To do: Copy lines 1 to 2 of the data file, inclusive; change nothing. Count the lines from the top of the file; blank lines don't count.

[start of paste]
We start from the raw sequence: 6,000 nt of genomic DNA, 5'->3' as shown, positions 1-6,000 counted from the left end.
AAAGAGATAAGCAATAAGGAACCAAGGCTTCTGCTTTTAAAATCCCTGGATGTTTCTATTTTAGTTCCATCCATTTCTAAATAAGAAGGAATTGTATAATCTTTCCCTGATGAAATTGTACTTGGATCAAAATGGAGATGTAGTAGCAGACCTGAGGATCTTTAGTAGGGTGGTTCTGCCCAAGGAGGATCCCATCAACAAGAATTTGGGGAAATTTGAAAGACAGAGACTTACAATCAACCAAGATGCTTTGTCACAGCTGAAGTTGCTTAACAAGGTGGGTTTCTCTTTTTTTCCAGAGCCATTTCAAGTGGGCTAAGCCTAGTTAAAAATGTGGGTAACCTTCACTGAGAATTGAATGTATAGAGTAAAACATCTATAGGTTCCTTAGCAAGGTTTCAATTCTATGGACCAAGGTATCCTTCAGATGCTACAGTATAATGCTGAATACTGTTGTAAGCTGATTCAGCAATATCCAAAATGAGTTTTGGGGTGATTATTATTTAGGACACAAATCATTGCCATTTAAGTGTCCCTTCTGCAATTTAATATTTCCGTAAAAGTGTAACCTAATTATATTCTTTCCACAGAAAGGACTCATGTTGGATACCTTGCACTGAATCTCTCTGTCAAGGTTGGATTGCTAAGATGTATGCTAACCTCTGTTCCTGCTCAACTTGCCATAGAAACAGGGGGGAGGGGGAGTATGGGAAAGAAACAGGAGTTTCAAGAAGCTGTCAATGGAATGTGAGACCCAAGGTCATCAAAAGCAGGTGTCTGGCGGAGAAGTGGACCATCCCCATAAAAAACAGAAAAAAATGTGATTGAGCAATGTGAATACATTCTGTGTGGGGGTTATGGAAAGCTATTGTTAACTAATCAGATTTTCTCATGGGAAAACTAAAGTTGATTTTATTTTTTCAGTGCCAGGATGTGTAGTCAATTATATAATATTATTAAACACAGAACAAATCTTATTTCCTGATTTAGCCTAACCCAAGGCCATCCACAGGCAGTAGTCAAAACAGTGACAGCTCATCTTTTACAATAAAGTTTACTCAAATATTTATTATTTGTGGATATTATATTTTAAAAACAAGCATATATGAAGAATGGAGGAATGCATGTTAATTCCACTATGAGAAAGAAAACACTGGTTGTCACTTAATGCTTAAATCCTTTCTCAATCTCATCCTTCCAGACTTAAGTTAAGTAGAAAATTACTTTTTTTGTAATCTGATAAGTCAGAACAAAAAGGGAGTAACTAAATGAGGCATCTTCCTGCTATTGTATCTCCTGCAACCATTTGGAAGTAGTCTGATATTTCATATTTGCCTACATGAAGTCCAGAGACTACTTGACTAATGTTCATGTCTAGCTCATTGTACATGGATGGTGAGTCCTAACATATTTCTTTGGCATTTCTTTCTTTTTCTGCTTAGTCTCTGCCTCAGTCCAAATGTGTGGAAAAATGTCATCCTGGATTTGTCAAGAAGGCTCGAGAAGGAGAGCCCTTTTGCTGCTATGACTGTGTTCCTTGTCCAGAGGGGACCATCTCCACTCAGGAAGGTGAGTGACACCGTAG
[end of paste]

We start from the raw sequence: 6,000 nt of genomic DNA, 5'->3' as shown, positions 1-6,000 counted from the left end.
AAAGAGATAAGCAATAAGGAACCAAGGCTTCTGCTTTTAAAATCCCTGGATGTTTCTATTTTAGTTCCATCCATTTCTAAATAAGAAGGAATTGTATAATCTTTCCCTGATGAAATTGTACTTGGATCAAAATGGAGATGTAGTAGCAGACCTGAGGATCTTTAGTAGGGTGGTTCTGCCCAAGGAGGATCCCATCAACAAGAATTTGGGGAAATTTGAAAGACAGAGACTTACAATCAACCAAGATGCTTTGTCACAGCTGAAGTTGCTTAACAAGGTGGGTTTCTCTTTTTTTCCAGAGCCATTTCAAGTGGGCTAAGCCTAGTTAAAAATGTGGGTAACCTTCACTGAGAATTGAATGTATAGAGTAAAACATCTATAGGTTCCTTAGCAAGGTTTCAATTCTATGGACCAAGGTATCCTTCAGATGCTACAGTATAATGCTGAATACTGTTGTAAGCTGATTCAGCAATATCCAAAATGAGTTTTGGGGTGATTATTATTTAGGACACAAATCATTGCCATTTAAGTGTCCCTTCTGCAATTTAATATTTCCGTAAAAGTGTAACCTAATTATATTCTTTCCACAGAAAGGACTCATGTTGGATACCTTGCACTGAATCTCTCTGTCAAGGTTGGATTGCTAAGATGTATGCTAACCTCTGTTCCTGCTCAACTTGCCATAGAAACAGGGGGGAGGGGGAGTATGGGAAAGAAACAGGAGTTTCAAGAAGCTGTCAATGGAATGTGAGACCCAAGGTCATCAAAAGCAGGTGTCTGGCGGAGAAGTGGACCATCCCCATAAAAAACAGAAAAAAATGTGATTGAGCAATGTGAATACATTCTGTGTGGGGGTTATGGAAAGCTATTGTTAACTAATCAGATTTTCTCATGGGAAAACTAAAGTTGATTTTATTTTTTCAGTGCCAGGATGTGTAGTCAATTATATAATATTATTAAACACAGAACAAATCTTATTTCCTGATTTAGCCTAACCCAAGGCCATCCACAGGCAGTAGTCAAAACAGTGACAGCTCATCTTTTACAATAAAGTTTACTCAAATATTTATTATTTGTGGATATTATATTTTAAAAACAAGCATATATGAAGAATGGAGGAATGCATGTTAATTCCACTATGAGAAAGAAAACACTGGTTGTCACTTAATGCTTAAATCCTTTCTCAATCTCATCCTTCCAGACTTAAGTTAAGTAGAAAATTACTTTTTTTGTAATCTGATAAGTCAGAACAAAAAGGGAGTAACTAAATGAGGCATCTTCCTGCTATTGTATCTCCTGCAACCATTTGGAAGTAGTCTGATATTTCATATTTGCCTACATGAAGTCCAGAGACTACTTGACTAATGTTCATGTCTAGCTCATTGTACATGGATGGTGAGTCCTAACATATTTCTTTGGCATTTCTTTCTTTTTCTGCTTAGTCTCTGCCTCAGTCCAAATGTGTGGAAAAATGTCATCCTGGATTTGTCAAGAAGGCTCGAGAAGGAGAGCCCTTTTGCTGCTATGACTGTGTTCCTTGTCCAGAGGGGACCATCTCCACTCAGGAAGGTGAGTGACACCGTAG